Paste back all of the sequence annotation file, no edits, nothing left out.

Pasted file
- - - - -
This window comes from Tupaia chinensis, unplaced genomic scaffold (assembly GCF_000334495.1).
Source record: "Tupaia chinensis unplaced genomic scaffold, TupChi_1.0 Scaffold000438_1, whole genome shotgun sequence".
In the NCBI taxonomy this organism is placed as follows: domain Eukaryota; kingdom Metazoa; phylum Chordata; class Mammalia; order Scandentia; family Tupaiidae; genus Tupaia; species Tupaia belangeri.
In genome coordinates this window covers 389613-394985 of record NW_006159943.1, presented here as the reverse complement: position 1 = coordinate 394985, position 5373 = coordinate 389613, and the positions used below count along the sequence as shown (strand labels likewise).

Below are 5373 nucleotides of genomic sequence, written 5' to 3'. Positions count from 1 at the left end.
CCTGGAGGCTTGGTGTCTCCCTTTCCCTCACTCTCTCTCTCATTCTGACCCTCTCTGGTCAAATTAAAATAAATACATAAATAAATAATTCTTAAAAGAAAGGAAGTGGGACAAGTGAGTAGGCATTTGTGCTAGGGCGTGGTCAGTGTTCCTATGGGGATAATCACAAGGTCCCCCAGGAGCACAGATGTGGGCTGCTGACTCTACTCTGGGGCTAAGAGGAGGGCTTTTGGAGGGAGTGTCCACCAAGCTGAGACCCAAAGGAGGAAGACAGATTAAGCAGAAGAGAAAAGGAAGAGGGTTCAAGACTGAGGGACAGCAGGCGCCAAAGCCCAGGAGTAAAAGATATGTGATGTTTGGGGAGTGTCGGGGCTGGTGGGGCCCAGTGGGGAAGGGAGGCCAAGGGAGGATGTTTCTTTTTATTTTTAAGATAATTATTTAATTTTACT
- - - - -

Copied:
This window comes from Tupaia chinensis, unplaced genomic scaffold (assembly GCF_000334495.1).
Source record: "Tupaia chinensis unplaced genomic scaffold, TupChi_1.0 Scaffold000438_1, whole genome shotgun sequence".
In the NCBI taxonomy this organism is placed as follows: domain Eukaryota; kingdom Metazoa; phylum Chordata; class Mammalia; order Scandentia; family Tupaiidae; genus Tupaia; species Tupaia belangeri.
In genome coordinates this window covers 389613-394985 of record NW_006159943.1, presented here as the reverse complement: position 1 = coordinate 394985, position 5373 = coordinate 389613, and the positions used below count along the sequence as shown (strand labels likewise).

Below are 5373 nucleotides of genomic sequence, written 5' to 3'. Positions count from 1 at the left end.
CCTGGAGGCTTGGTGTCTCCCTTTCCCTCACTCTCTCTCTCATTCTGACCCTCTCTGGTCAAATTAAAATAAATACATAAATAAATAATTCTTAAAAGAAAGGAAGTGGGACAAGTGAGTAGGCATTTGTGCTAGGGCGTGGTCAGTGTTCCTATGGGGATAATCACAAGGTCCCCCAGGAGCACAGATGTGGGCTGCTGACTCTACTCTGGGGCTAAGAGGAGGGCTTTTGGAGGGAGTGTCCACCAAGCTGAGACCCAAAGGAGGAAGACAGATTAAGCAGAAGAGAAAAGGAAGAGGGTTCAAGACTGAGGGACAGCAGGCGCCAAAGCCCAGGAGTAAAAGATATGTGATGTTTGGGGAGTGTCGGGGCTGGTGGGGCCCAGTGGGGAAGGGAGGCCAAGGGAGGATGTTTCTTTTTATTTTTAAGATAATTATTTAATTTTACT